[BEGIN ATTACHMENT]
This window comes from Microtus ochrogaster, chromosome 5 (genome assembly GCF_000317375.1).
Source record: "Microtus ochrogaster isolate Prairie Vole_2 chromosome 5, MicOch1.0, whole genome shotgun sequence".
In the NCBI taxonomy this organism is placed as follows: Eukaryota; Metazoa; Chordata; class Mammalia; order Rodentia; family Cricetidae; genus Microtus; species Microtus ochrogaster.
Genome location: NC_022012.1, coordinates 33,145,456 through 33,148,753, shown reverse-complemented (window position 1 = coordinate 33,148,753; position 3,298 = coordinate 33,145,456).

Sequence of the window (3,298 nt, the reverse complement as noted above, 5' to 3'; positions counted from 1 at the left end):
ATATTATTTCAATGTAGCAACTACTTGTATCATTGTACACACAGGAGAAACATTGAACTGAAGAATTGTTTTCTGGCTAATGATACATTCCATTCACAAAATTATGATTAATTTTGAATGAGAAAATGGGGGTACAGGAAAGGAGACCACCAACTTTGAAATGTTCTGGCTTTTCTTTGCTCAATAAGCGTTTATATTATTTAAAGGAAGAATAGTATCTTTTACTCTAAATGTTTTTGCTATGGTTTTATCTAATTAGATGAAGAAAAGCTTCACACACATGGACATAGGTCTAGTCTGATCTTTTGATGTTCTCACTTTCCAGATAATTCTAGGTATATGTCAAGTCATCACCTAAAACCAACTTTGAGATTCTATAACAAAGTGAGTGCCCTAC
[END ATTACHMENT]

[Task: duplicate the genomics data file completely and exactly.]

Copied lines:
This window comes from Microtus ochrogaster, chromosome 5 (genome assembly GCF_000317375.1).
Source record: "Microtus ochrogaster isolate Prairie Vole_2 chromosome 5, MicOch1.0, whole genome shotgun sequence".
In the NCBI taxonomy this organism is placed as follows: Eukaryota; Metazoa; Chordata; class Mammalia; order Rodentia; family Cricetidae; genus Microtus; species Microtus ochrogaster.
Genome location: NC_022012.1, coordinates 33,145,456 through 33,148,753, shown reverse-complemented (window position 1 = coordinate 33,148,753; position 3,298 = coordinate 33,145,456).

Sequence of the window (3,298 nt, the reverse complement as noted above, 5' to 3'; positions counted from 1 at the left end):
ATATTATTTCAATGTAGCAACTACTTGTATCATTGTACACACAGGAGAAACATTGAACTGAAGAATTGTTTTCTGGCTAATGATACATTCCATTCACAAAATTATGATTAATTTTGAATGAGAAAATGGGGGTACAGGAAAGGAGACCACCAACTTTGAAATGTTCTGGCTTTTCTTTGCTCAATAAGCGTTTATATTATTTAAAGGAAGAATAGTATCTTTTACTCTAAATGTTTTTGCTATGGTTTTATCTAATTAGATGAAGAAAAGCTTCACACACATGGACATAGGTCTAGTCTGATCTTTTGATGTTCTCACTTTCCAGATAATTCTAGGTATATGTCAAGTCATCACCTAAAACCAACTTTGAGATTCTATAACAAAGTGAGTGCCCTAC